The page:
Health Care Reform: CBO to Congress Saving Lives vs. Saving Money
One of the key benefits of health care reform being touted by the Democrat Leadership and President Obama is all the savings that will come from providing expanded preventive medical care. Preventative medical care saves lives but not necessarily saves money.
The Congressional Budget Office’s recently sent a letter to Congress to address a July 16, 2009, committee markup concerning CBO’s analysis of the budgetary effects of proposals to expand governmental support for preventive medical care and wellness services. Below is a brief synopsis of their letter.
Preventive Medical Care
In calculating how preventive care would save money, CBO takes into account any estimated savings that would result from greater use of such care as well as the estimated costs of that additional care. Examples of preventive medical care include services such as cancer screening, cholesterol management, and vaccines. As a result of this methodology CBO made the following conclusion:
“Although different types of preventive care have different effects on spending, evidence suggests that for preventive services, expanded utilization leads to higher, not lower, medical spending overall.”
While many people believe that a simple medical test, if given early enough, can reveal a condition that is treatable at a fraction of the cost of treating that same illness after it has progressed, this idea is problematic because it only looks at the individual. When CBO analyzes the effects of preventive care on total spending for health care, it is important to recognize that doctors do not know beforehand which patients are going to develop costly illnesses.
In the case of screening tests, additional spending may arise from treatment of newly diagnosed conditions as well as treatment stemming from tests yielding false positive results—results indicating a disease are present when it is not.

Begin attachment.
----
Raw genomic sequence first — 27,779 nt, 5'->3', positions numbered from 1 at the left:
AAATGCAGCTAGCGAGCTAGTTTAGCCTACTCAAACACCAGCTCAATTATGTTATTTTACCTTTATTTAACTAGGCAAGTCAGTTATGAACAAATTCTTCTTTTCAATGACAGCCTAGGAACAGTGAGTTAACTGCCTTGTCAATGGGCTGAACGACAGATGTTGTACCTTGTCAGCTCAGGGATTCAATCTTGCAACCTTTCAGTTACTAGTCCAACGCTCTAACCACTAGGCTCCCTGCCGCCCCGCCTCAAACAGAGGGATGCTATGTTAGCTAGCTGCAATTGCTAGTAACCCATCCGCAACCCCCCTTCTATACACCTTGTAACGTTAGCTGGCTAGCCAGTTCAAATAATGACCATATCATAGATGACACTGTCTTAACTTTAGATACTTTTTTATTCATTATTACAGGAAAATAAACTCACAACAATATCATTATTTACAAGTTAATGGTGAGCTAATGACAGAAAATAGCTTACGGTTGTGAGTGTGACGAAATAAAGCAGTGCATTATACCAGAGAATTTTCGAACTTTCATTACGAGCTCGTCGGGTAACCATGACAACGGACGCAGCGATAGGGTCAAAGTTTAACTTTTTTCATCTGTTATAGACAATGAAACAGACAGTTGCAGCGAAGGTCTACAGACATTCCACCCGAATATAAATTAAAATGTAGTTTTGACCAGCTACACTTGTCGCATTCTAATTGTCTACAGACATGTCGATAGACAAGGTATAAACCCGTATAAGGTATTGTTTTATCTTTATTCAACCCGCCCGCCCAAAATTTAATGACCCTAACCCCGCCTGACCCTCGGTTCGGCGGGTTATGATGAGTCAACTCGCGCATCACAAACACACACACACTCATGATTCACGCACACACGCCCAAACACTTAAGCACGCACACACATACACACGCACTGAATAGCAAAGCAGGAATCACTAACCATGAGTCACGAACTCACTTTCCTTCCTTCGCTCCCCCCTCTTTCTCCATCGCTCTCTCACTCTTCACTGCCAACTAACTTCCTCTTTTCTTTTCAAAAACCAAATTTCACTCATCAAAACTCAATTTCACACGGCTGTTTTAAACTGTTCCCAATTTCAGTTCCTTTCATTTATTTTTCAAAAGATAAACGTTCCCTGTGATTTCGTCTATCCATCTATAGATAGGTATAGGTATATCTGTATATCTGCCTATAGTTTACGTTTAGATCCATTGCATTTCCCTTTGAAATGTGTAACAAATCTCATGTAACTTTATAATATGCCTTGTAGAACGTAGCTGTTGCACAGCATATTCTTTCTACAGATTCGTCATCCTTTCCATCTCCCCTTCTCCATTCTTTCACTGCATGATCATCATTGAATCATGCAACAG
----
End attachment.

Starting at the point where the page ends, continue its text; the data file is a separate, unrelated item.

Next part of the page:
Consequently, CBO found that for a doctor to avert one case of acute illness, it is usually necessary to provide preventive care to many patients, most of whom would not have suffered that illness anyway. This would then drive up the costs of providing such care, only to result in helping only a few. Moreover, even if such preventive service is low, costs can accumulate quickly when a large number of patients are treated preventively.
In order for CBO to judge the overall effect on medical spending requires analysts to calculate not just the savings from the relatively few individuals who would avoid more expensive treatment later, but also the costs for the many that would make greater use of preventive care. In other words, if one doctor was to test many patients and find an acute illness in one, many more people would think that such testing is required, although scientific evidence shows it is not.
Interestingly, CBO does note that preventive care can have the largest benefits relative to costs when it is targeted at people who are most likely to suffer from a particular medical problem, for example the growing number of obese children, adults, and overweight Americans. However, CBO also notes that such targeting can be difficult because preventive services are generally provided to patients who have the potential to contract a given disease but have not yet shown symptoms of having it.
Furthermore, researchers who have examined the effects of preventive care generally find that the added costs of widespread use of preventive services tend to exceed the savings from averted illness. Essentially, the benefits do not always outweigh the costs. According to an article published last year in the New England Journal of Medicine slightly fewer than 20 percent of the preventive services that were examined saved money, while the rest added to costs.
Another recent study conducted by researchers from the American Diabetes Association, the American Heart Association, and the American Cancer Society found that although preventive steps aimed at cardiovascular disease would substantially reduce the projected number of heart attacks and strokes that occurred, these preventive steps would also increase total spending on medical care because the ultimate savings would offset only about 10 percent of the costs of the preventive services, on average. This study was significant because it captured the costs and benefits over a 30-year period.
CBO did note however that roughly 60% of the preventive services examined in the review cited above had additional costs that many in the health care community consider to be reasonable relative to their clinical benefits. Those numbers however are troubling because that preventive care would represent a net use of resources rather than a source of funding for other activities. (About 20 percent of the services reviewed have costs that are large relative to their benefits, and a small fraction actually impairs health while adding to costs.)